Did some more experimentation with ufraw and came up with some settings that didn't look quite as bad. Here an image of a few months ago that I had somehow missed at the time. Left the Olympus version, in the middle the ufraw version, not “optimized” (i.e. processed by the Ashampoo Photo Optimizer), and on the right the ufraw version after optimization.


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The overall contrast and saturation is similar, but there are some differences, as shown in the detail of the Camellia in the first two images. The Olympus (first) still looks better.

 
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Also, the differences may not be much, but they're enough to completely confuse the Ashampoo optimizer. Here another image: on the first line it's processed by Olympus, then Olympus and Ashampoo, and on the second line by ufraw, then ufraw and Ashampoo:


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Clearly there are multiple problems here, but how do I determine what they are?


Topic: general, technology Link here

Greg Larkin has just committed a new port for mythfrontend, so while in a frustrated state, decided to build that. For some reason he hasn't included mythtv-setup, which caused a couple of problems while it tripped over configuration files and a mythconverg database left from prior installations. After that, it seemed to work, and it displays interesting things like signal strength. I suppose I should try using it for a while.


Topic: general Link here

Chris and Fifi over for dinner in the evening. For some reason, we didn't take any silly photos—maybe because they had to leave early to pick up David from the airport, where he was due to land at 1:30 am.


Sunday, 18 January 2009 Dereel Images for 18 January 2009
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Topic: general Link here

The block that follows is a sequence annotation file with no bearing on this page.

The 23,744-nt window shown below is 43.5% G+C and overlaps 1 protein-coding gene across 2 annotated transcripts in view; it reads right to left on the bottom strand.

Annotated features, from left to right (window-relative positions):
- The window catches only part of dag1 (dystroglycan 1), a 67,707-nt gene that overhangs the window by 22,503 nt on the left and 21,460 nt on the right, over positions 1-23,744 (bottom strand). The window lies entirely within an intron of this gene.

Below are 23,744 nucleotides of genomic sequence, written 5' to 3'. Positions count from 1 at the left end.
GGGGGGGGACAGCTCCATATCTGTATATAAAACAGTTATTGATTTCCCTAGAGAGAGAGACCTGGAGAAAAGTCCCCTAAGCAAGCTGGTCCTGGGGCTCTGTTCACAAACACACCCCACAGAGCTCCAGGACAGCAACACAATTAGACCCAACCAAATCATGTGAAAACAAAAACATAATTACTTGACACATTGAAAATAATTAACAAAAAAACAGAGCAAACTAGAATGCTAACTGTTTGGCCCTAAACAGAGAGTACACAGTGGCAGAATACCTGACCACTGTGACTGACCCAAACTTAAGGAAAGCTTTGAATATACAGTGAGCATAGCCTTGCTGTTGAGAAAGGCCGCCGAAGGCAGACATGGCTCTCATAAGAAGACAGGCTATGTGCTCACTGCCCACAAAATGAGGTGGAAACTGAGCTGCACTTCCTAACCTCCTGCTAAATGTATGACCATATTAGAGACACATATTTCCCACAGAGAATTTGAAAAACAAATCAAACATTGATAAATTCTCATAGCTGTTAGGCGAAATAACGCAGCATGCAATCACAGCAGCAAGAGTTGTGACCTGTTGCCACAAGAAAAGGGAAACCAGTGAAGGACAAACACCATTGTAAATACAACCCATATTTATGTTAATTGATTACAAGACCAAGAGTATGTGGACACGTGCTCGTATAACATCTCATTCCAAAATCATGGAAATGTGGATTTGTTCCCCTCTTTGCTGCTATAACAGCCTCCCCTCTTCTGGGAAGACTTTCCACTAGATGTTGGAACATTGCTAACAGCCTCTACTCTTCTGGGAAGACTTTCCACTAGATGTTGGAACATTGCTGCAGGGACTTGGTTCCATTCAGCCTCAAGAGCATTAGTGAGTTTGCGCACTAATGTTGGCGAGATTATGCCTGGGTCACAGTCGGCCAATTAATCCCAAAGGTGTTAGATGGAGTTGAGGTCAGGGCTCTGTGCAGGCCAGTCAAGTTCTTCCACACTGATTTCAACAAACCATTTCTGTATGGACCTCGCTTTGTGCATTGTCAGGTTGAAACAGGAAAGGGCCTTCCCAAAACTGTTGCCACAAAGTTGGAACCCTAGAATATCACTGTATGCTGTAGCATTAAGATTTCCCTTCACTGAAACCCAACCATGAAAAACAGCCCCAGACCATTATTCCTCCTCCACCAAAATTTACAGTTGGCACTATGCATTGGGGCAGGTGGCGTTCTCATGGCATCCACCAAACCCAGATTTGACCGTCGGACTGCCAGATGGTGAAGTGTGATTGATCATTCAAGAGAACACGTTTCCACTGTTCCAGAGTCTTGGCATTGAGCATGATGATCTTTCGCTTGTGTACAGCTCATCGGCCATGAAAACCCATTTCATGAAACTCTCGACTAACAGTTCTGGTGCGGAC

Last night I had suggested to Fifi that we should all go to the Ballarat Farmer's Market this morning. Chris had correctly pointed out that they wouldn't be home from the airport until 3:30 or so, so it wasn't a good idea. But at 8:45 this morning, we got a call saying they would pick us up at 9:15.

Somehow that became 10:15, and then David went back and insisted that Chris come along, so we didn't get there until about 11:00. Spent some time looking around, during which it occurred to me that this isn't the way I like to buy plants: I need to decide what I want, and then go out and look for it. So we didn't buy any plants. But I got a 16 port 100 Mb/s D-Link switch for $12, something I've been meaning to get since my old one died some months ago, and also some bird netting that we had been meaning to buy. In general, though, “shopping” is something that I see as a necessity, not as entertainment.


Topic: technology Link here

In the afternoon, playing around with MythTV, trying to get cvr2 (soon to become ceeveear) to use ACPI to suspend and awake again as the recordings required. Daniel O'Connor has done some work in this area, and I copied his instructions a little too carefully—they include things like absolute paths and user names. For some reason, Mythbuntu (which Daniel uses) has a user myth, while MythTV typically has a user mythtv, and that's what the Ubuntu packages use. But looking at the scripts also made it clear that I'm going to have to rethink things anyway. In particular, how do I wake up the machine when I want to watch TV from another system? More head-scratching.


Topic: technology, opinion Link here

Spammer's helpers

Spam has been bad lately; as I expected, people have learnt to work around the checks of SpamAssassin, and nowadays it's not much use. But lately I've been getting lots of mailing list subscriptions:

 
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Fortunately, most (but not all) of the subscriptions require confirmation. But why are people doing this? How are people doing this? There are subscriptions in French and German as well. I speak those language, but there is also one in Romanian, and there are related things like “recommendations” and registrations. They appear to be related because they also use fake names like vxqvomxv and tlrpxseq.